I believe I am a good parent, worrying when I should but also giving my children enough rope to explore and enjoy without constantly hovering and shielding them from every possible eventuality. Maintaining the belief that I am a responsible parent was challenged with every trip I made to the shops with the kids, and every walk we took down a sidewalk in a big city. There was always someone there to comment on how dangerous ‘insert chosen activity’ was; hiding under clothing racks in the shops, helping mum choose items off a shelf, jumping in the snow on the sidewalk, scooting down a hill, being further than 3 meters from me at any given time – it was exhausting, but the list was endless. Shop attendants fussed and passersby in the street commented. I can’t imagine what they would have done had they seen our kids climbing mountains or bouldering in the scary outdoors. There is most certainly a balance and obviously children can’t be left to their own devices entirely, but I felt like things were often a bit screwy with American parents, pandering and protecting younger children but letting high school age kids run amok, with teens telling parents when they are going out instead of asking, and fostering a culture of ‘what we want when we want it’ regardless of the consequences. I’m not saying South African teens are exempt from this, but it just feels amplified and mostly condoned there.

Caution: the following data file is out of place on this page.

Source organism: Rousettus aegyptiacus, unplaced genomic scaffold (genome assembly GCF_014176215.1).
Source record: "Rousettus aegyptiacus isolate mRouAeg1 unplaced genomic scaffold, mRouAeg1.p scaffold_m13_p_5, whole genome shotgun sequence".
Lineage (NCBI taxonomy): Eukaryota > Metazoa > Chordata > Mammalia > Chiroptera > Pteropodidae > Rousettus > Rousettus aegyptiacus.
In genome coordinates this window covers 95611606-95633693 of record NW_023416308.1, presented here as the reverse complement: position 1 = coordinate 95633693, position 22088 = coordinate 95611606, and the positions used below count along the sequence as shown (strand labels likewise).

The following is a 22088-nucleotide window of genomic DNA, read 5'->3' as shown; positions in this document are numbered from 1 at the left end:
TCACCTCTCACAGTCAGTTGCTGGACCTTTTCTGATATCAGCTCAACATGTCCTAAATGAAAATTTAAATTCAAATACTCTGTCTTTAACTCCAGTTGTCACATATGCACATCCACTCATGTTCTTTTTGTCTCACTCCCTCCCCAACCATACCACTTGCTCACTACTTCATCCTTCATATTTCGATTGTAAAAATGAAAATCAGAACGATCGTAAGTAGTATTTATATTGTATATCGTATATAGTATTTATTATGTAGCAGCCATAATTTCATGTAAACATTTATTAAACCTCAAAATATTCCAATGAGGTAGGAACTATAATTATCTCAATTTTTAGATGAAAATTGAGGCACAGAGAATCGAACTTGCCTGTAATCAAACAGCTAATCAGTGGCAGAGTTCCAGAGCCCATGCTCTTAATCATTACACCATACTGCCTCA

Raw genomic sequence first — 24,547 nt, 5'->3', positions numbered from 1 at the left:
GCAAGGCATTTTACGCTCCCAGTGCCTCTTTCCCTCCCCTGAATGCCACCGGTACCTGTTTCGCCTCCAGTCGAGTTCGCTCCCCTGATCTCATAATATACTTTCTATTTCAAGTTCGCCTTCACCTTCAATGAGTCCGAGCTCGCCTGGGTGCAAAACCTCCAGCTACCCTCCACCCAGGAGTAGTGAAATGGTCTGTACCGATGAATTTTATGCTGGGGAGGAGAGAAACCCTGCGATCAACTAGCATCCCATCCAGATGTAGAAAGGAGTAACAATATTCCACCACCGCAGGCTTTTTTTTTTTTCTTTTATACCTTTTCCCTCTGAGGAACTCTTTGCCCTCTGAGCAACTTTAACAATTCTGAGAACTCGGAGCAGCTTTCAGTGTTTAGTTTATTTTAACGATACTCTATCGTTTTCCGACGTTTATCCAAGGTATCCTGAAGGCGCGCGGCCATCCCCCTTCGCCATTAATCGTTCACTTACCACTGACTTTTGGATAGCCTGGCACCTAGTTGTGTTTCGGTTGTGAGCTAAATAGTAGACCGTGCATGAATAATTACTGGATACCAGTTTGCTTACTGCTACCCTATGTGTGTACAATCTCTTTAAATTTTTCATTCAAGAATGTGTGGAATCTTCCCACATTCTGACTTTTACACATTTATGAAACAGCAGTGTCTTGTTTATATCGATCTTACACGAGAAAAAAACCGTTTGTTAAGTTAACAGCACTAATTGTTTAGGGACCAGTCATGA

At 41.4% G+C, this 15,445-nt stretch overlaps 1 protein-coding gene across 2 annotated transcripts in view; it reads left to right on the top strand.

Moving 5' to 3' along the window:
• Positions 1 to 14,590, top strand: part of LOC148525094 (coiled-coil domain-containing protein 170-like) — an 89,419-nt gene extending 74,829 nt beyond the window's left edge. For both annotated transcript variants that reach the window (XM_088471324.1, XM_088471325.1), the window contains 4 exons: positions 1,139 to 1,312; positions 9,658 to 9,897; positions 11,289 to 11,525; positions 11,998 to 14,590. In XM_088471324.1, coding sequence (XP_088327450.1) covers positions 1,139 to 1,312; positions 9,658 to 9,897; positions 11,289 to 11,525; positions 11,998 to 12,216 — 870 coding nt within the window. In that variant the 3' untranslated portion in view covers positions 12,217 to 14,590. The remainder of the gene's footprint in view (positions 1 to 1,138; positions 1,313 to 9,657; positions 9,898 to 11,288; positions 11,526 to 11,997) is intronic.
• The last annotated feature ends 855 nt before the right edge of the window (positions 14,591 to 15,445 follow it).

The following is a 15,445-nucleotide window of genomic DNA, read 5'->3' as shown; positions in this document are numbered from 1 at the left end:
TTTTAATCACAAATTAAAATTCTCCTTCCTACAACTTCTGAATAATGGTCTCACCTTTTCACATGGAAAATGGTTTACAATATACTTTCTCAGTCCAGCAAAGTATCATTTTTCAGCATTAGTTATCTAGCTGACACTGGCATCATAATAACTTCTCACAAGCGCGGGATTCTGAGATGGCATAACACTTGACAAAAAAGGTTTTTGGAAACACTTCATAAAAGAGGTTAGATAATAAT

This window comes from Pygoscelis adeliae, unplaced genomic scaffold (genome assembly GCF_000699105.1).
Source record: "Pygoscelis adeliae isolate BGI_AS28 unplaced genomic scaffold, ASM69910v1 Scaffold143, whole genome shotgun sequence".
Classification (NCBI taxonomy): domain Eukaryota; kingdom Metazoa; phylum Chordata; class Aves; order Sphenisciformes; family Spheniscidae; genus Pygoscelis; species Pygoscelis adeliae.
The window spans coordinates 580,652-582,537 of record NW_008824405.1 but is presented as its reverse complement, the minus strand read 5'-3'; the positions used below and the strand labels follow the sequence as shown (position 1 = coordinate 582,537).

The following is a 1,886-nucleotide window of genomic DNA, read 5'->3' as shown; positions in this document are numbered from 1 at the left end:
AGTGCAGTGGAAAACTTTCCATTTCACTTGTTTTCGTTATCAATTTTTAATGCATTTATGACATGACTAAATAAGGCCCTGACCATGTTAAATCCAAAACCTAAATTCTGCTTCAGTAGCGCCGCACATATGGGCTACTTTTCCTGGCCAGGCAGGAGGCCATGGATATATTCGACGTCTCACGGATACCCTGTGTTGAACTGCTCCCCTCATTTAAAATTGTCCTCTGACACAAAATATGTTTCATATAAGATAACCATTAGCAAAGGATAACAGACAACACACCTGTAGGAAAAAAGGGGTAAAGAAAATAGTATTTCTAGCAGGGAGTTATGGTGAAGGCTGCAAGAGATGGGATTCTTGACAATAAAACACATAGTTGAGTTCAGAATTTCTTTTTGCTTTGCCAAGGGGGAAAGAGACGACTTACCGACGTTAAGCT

I am also certainly not saying this about everyone in or from the States, this is a general feel, more prominent in some areas than others, but what I can say is that when my South African friend introduced me to an American mum who let her 3 year old drink water from a fountain out of another child’s shoe, I immediately warmed to her. So there definitely are parents in the States who parent like I do, but they seem to be few and far between. I often felt judged, criticised, and as a result completely stressed out and on edge when I was out with the kids. I freaked out more, I reprimanded more, and behaved a bit like a Mum I would ordinarily feel sympathy for. This played no small part in our wanting our relaxed and happy Cape Town.